Ordination Class of 2024: Deacon David Pineda

This is the fifth article in a series profiling the 11 men who will be ordained to the priesthood for the Archdiocese of Boston at the Cathedral of the Holy Cross on May 25, 2024.

BRIGHTON -- Growing up in a small town in El Salvador, Deacon David Pineda, like most children, liked to play pretend. His fantasies, however, were quite different from those of his peers. While other children dreamt of being pirates and astronauts, little Deacon Pineda pretended he was a priest.

He didn't know what the responsibilities of a priest actually were, but he was fascinated by the vested men who would stand at the altar and conduct the rituals of the Mass. The youngest of eight children in "a very Catholic family," Deacon Pineda would attend Mass daily.

"When you are the youngest, everyone is taking care of you," Deacon Pineda, a 28-year-old seminarian at St. John's Seminary in Brighton, told The Pilot in a Feb. 22 interview. "So, all my siblings, they were really good with me in the sense of formation. And if I needed something, they were present in my life."

Deacon Pineda was eight years old when he felt called to the priesthood. After his first Communion, he became an altar server and grew closer to his priest.

"That helped me to discover my vocation," he said.

After high school, he entered a seminary in El Salvador before coming to St. John's in 2021. He spoke no English and had to learn the language, but he found Salvadoran and American culture to be "very similar" to one another.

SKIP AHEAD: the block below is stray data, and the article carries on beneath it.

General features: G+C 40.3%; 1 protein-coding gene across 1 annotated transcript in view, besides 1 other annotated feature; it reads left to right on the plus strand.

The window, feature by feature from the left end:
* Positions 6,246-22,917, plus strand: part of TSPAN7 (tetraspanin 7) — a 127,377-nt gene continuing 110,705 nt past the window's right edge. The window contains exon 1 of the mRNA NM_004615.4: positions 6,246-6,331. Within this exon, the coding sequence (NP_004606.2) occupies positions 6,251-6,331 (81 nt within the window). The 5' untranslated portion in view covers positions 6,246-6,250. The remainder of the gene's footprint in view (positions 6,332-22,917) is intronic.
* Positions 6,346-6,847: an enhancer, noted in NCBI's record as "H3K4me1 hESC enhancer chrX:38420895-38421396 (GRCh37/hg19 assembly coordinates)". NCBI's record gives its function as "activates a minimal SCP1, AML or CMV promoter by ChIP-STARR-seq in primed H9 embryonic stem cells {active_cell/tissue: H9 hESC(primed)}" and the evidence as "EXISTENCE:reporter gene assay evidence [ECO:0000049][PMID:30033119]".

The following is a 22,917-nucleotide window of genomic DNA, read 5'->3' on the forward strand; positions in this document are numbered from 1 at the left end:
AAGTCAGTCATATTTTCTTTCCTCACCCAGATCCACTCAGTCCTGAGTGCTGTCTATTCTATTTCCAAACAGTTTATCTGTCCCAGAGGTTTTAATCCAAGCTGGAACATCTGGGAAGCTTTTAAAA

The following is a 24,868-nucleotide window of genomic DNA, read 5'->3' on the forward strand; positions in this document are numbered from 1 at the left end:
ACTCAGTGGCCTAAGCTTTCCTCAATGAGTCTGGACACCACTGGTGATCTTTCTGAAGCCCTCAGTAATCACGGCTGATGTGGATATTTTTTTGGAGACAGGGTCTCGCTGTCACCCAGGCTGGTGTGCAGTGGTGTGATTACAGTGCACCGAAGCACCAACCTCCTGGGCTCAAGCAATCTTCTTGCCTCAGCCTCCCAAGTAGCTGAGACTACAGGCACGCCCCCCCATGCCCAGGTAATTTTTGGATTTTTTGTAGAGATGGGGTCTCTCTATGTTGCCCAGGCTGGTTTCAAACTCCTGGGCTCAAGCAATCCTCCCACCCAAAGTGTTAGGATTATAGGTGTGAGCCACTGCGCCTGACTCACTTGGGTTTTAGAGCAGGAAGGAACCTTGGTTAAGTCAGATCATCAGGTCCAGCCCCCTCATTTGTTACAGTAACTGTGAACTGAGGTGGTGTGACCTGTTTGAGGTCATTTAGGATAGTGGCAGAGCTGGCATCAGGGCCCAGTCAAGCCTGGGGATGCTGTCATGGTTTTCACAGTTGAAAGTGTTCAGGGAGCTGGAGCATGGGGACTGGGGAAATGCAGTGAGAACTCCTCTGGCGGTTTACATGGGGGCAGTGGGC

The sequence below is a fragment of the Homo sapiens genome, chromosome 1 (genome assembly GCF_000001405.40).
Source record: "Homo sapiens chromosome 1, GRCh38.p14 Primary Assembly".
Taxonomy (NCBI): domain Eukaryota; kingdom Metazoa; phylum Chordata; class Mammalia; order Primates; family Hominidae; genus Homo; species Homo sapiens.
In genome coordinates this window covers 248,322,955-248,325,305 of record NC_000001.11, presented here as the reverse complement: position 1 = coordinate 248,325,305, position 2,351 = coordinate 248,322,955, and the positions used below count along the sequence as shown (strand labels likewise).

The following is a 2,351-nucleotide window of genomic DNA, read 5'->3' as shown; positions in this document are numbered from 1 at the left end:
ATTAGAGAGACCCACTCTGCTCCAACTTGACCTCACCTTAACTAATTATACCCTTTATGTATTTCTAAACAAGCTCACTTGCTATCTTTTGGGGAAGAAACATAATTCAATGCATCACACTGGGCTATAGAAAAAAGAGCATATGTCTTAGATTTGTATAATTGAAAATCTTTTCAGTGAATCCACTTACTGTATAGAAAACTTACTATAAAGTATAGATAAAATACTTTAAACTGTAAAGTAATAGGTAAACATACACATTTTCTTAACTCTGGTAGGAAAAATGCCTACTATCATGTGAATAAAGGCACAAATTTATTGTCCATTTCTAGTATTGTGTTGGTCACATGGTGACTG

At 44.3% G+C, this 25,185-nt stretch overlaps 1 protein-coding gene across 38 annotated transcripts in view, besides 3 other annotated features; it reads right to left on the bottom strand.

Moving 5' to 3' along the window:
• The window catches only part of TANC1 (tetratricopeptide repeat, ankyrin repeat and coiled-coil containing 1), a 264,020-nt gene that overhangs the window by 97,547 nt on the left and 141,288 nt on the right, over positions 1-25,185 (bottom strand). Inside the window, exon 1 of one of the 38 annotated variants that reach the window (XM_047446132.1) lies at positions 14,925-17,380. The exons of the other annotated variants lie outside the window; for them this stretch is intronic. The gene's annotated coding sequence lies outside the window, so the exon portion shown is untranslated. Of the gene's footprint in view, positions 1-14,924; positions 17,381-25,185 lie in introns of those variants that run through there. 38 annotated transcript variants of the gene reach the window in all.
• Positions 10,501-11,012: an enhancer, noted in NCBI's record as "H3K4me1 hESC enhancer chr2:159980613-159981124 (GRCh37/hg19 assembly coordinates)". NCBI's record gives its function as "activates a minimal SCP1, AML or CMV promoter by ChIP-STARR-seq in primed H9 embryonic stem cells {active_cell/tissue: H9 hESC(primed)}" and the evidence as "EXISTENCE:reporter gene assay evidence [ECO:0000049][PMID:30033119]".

"It's not about a change of your life," he said about his time at St. John's. "It is kind of reaffirming who you are, because the seminary is a place to learn, a place to grow."

He said that the seminary has prepared him to help his parishioners in their daily lives. Mostly assigned to English-speaking parishes (he is currently a transitional deacon at St. Mary Parish in Brookline), Deacon Pineda has not had much interaction with the Archdiocese of Boston's Hispanic communities. On the occasions that he has spoken with Hispanic parishioners, they describe a challenge that he can somewhat relate to -- leaving their families to start a new life in the U.S.

"Sometimes they leave their wife or even the husband and the children so they can come here to work," he said, "and they know that they are not able to go back to their countries because they will not be able to return and work. That is a pain for them."

In his spare time, Deacon Pineda is an avid sportsman. Three of his favorites are soccer, ice skating, and skiing. He also enjoys reading, going to dinner and movies with his friends, and listening to all kinds of music, particularly classical.

When he is ordained to the priesthood this year, his mission is "the salvation of souls."

"Priesthood is something beautiful that I'm looking for," he said. "I'm really looking forward to it. And as I'm getting closer to that, I'm just praying to God that I will be a good pastor to bring some consolation and hope to those who do not have hope."